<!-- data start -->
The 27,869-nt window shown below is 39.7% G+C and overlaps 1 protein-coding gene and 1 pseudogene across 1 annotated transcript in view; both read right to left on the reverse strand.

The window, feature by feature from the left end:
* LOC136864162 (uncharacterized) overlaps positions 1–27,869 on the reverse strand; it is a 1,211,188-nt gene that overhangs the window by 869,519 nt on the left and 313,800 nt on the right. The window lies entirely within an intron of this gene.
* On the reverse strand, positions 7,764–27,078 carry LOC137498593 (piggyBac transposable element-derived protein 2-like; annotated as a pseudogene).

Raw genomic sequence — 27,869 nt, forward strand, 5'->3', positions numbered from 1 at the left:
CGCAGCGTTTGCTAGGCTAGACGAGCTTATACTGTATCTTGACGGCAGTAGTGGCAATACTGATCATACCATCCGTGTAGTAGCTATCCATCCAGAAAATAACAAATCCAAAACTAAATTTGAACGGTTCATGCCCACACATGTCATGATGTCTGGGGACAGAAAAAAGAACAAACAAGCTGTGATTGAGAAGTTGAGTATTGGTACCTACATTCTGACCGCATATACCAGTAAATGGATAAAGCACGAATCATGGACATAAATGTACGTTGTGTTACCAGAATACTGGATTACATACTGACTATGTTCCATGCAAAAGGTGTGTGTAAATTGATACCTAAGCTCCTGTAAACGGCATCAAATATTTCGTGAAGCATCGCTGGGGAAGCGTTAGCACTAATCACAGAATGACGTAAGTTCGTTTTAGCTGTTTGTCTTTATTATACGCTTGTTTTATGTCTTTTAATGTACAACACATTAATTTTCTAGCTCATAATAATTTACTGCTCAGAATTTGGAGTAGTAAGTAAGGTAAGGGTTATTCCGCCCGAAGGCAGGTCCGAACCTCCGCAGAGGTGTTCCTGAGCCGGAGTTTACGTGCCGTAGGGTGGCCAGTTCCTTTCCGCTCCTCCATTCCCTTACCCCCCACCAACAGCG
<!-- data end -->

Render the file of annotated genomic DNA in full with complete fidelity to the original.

The 27,869-nt window shown below is 39.7% G+C and overlaps 1 protein-coding gene and 1 pseudogene across 1 annotated transcript in view; both read right to left on the reverse strand.

The window, feature by feature from the left end:
* LOC136864162 (uncharacterized) overlaps positions 1–27,869 on the reverse strand; it is a 1,211,188-nt gene that overhangs the window by 869,519 nt on the left and 313,800 nt on the right. The window lies entirely within an intron of this gene.
* On the reverse strand, positions 7,764–27,078 carry LOC137498593 (piggyBac transposable element-derived protein 2-like; annotated as a pseudogene).

Raw genomic sequence — 27,869 nt, forward strand, 5'->3', positions numbered from 1 at the left:
CGCAGCGTTTGCTAGGCTAGACGAGCTTATACTGTATCTTGACGGCAGTAGTGGCAATACTGATCATACCATCCGTGTAGTAGCTATCCATCCAGAAAATAACAAATCCAAAACTAAATTTGAACGGTTCATGCCCACACATGTCATGATGTCTGGGGACAGAAAAAAGAACAAACAAGCTGTGATTGAGAAGTTGAGTATTGGTACCTACATTCTGACCGCATATACCAGTAAATGGATAAAGCACGAATCATGGACATAAATGTACGTTGTGTTACCAGAATACTGGATTACATACTGACTATGTTCCATGCAAAAGGTGTGTGTAAATTGATACCTAAGCTCCTGTAAACGGCATCAAATATTTCGTGAAGCATCGCTGGGGAAGCGTTAGCACTAATCACAGAATGACGTAAGTTCGTTTTAGCTGTTTGTCTTTATTATACGCTTGTTTTATGTCTTTTAATGTACAACACATTAATTTTCTAGCTCATAATAATTTACTGCTCAGAATTTGGAGTAGTAAGTAAGGTAAGGGTTATTCCGCCCGAAGGCAGGTCCGAACCTCCGCAGAGGTGTTCCTGAGCCGGAGTTTACGTGCCGTAGGGTGGCCAGTTCCTTTCCGCTCCTCCATTCCCTTACCCCCCACCAACAGCG